This Netflix original series first aired on February 1, 2013 and stars Kevin Spacey and Robin Wright. Rob and I have watched most of the seasons since then and now the series is in its fifth season. It’s a fascinating look inside the corruption of American politics, with Spacey as Francis “Frank” Underwood, a corrupt Democratic Congressman from South Carolina, and then a corrupt Democratic president. At times, it’s difficult to decide who is more corrupt and amoral – Spacey, his wife, Claire, or his creepy aide, Doug Stamper, played by Michael Kelly.
At the end of last season, it was apparent that the show’s writers believed that Hillary Clinton would win the 2016 election, so the episodes were written with that in mind. The Underwoods finagled events and circumstances that allowed Claire to run for the VP slot while her husband campaigned for re-election. Imagine it. A husband and wife team running the country. Both are ruthlessly power hungry, have an open marriage, and their relationship is so dysfunctional that Freud would have a field day with them.
In earlier episodes, we discovered that Underwood is bisexual. Claire eventually takes a lover, her speechwriter, and he actually moves into the White House. In one strange scene this season, Tom Yates (played by Paul Sparks) asks what will happen if Underwood dies and she become President. “Will that make me First Concubine?”
It was tonight’s episode, though, that pretty much ended my fascination with the show. Election night. Will the Underwoods win or will a young governor, Will Conway, win the election? The Underwoods are awaiting election results in the White House’s private theater, watching Double Indemnity, an election ritual for them. There is no love between these two, only a symbiotic relationship that feeds off their mutual lust for power.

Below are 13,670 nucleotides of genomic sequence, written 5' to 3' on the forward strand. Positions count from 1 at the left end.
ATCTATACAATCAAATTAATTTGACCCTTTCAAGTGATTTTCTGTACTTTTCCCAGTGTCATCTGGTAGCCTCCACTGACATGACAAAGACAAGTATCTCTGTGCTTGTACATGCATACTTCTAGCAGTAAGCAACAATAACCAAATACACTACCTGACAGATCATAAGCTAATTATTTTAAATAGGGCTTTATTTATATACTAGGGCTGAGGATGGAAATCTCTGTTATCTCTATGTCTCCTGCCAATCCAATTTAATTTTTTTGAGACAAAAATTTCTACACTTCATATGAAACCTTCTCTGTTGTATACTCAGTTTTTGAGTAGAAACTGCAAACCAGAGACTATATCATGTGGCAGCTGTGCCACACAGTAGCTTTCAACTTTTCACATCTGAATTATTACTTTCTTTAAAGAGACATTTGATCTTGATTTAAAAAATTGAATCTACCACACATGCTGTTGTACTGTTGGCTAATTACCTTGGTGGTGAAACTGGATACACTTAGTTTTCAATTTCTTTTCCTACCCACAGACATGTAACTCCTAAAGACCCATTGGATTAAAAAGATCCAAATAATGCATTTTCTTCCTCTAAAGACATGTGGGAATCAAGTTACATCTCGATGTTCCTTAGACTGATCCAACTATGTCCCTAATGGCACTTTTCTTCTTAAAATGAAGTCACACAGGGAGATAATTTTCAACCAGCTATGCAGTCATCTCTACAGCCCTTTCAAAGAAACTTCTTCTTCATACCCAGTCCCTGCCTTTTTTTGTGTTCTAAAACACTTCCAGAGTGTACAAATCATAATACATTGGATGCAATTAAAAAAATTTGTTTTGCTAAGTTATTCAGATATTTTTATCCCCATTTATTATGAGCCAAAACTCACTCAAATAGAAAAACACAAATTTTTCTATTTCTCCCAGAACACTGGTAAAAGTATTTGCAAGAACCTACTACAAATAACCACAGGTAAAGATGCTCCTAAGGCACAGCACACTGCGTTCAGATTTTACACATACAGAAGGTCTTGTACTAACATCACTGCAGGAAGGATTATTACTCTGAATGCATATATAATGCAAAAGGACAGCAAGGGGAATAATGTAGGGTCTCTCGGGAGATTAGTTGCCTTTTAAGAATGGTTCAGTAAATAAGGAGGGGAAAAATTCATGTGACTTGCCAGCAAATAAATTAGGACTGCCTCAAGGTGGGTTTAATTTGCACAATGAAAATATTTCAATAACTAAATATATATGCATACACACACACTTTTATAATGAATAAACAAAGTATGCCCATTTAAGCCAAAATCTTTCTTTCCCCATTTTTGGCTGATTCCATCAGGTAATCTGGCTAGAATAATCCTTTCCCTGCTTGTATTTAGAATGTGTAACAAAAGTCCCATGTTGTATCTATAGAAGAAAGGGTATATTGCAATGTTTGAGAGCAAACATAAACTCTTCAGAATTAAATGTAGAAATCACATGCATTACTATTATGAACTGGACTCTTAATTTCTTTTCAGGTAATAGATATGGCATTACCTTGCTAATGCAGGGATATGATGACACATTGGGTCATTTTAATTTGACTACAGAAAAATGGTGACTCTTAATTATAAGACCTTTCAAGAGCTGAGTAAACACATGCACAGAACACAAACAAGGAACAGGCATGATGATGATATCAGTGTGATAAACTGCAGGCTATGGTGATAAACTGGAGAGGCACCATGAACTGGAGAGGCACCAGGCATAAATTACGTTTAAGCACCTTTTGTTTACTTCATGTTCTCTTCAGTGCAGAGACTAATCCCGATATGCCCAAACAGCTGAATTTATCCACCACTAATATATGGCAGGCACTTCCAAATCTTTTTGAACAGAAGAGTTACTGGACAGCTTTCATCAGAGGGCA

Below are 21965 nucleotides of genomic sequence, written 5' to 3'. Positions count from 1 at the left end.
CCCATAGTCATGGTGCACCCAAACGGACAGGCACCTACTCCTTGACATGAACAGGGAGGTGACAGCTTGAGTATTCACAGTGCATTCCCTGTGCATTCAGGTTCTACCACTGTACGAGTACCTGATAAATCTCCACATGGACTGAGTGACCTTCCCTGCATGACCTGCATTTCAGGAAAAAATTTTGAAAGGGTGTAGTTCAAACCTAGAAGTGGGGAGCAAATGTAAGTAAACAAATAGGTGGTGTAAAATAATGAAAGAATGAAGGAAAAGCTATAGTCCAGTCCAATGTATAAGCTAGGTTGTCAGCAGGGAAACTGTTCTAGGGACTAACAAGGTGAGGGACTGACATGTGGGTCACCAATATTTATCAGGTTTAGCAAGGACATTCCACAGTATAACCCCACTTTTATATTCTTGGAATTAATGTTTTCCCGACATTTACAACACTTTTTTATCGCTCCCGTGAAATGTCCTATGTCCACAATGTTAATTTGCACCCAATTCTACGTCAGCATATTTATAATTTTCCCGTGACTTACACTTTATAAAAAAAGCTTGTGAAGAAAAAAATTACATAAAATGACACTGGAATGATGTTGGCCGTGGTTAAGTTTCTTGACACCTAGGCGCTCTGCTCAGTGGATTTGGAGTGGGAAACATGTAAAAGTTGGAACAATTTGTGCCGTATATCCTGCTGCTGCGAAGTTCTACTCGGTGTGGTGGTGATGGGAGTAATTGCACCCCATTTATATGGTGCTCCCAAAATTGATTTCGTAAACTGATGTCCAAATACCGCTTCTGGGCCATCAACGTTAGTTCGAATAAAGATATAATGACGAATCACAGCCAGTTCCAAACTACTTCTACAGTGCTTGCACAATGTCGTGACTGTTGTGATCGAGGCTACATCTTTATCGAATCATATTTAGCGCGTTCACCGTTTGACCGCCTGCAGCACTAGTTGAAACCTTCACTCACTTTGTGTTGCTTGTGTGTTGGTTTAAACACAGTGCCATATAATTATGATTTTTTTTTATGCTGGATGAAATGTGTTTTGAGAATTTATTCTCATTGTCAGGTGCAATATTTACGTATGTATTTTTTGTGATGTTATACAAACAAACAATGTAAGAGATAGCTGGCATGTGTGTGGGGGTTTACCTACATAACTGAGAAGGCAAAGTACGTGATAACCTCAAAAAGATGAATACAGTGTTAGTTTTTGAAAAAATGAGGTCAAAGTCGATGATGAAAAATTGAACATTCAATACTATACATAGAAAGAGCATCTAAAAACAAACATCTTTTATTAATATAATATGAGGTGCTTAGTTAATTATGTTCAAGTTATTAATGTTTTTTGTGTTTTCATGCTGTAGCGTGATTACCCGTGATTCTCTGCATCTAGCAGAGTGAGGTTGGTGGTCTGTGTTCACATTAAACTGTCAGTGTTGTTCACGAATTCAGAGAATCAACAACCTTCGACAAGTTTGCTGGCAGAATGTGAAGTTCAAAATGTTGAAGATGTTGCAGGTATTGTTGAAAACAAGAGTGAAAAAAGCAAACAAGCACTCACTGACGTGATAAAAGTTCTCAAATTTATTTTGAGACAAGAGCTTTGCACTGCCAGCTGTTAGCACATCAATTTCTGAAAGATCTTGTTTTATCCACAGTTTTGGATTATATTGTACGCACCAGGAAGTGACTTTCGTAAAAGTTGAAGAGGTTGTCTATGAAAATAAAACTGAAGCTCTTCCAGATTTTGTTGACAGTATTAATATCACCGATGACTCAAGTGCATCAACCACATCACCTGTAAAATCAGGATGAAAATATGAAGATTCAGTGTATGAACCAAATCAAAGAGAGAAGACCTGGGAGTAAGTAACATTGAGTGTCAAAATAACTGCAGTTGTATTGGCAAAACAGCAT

As I sat there, I thought about how stupid the Underwood’s relationship is. They lead separate lives, don’t sleep together, and the only thing they have in common is their hunger for power and the fact that they are mirror reflections of each other. Why was I wasting an hour of my time watching something that could be a day in the trump White House? Thgere’s enough of that 24/7 on the news.
Frank Underwood and trump share an appalling egocentrism and belief that they can act with impunity. Underwood doesn’t tweet as much as trump does, but he’s just as evil. He may not overtly express trump’s disdain for women, minorities, climate change, the poor, disabled and the elderly, but it’s implied with his every action. If I’m going to spend an hour out of my day watching a TV show, then give me escape – like Netflix’s paranormal series, Sense 8. Or their family drama Bloodline, filmed in the Florida Keys. Or their homage to the 1980s, Stranger Things. I don’t give a damn what happens to the Underwoods anymore. Who needs it when the media covers the nightmare reality show of the trump presidency 24/7?